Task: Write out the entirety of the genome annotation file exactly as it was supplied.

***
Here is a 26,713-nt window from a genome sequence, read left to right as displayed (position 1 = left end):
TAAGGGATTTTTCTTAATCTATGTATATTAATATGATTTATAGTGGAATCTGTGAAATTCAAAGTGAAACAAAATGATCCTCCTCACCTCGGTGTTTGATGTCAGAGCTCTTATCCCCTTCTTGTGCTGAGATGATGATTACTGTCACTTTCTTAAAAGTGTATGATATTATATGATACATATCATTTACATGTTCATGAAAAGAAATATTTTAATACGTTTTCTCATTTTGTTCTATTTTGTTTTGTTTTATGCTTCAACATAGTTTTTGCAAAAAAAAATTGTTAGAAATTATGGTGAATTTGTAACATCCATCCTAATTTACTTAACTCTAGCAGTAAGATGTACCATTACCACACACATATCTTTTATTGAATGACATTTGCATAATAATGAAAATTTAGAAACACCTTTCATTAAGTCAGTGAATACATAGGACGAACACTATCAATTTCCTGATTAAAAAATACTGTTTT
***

Here is a 26,713-nt window from a genome sequence, read left to right as displayed (position 1 = left end):
TAAGGGATTTTTCTTAATCTATGTATATTAATATGATTTATAGTGGAATCTGTGAAATTCAAAGTGAAACAAAATGATCCTCCTCACCTCGGTGTTTGATGTCAGAGCTCTTATCCCCTTCTTGTGCTGAGATGATGATTACTGTCACTTTCTTAAAAGTGTATGATATTATATGATACATATCATTTACATGTTCATGAAAAGAAATATTTTAATACGTTTTCTCATTTTGTTCTATTTTGTTTTGTTTTATGCTTCAACATAGTTTTTGCAAAAAAAAATTGTTAGAAATTATGGTGAATTTGTAACATCCATCCTAATTTACTTAACTCTAGCAGTAAGATGTACCATTACCACACACATATCTTTTATTGAATGACATTTGCATAATAATGAAAATTTAGAAACACCTTTCATTAAGTCAGTGAATACATAGGACGAACACTATCAATTTCCTGATTAAAAAATACTGTTTT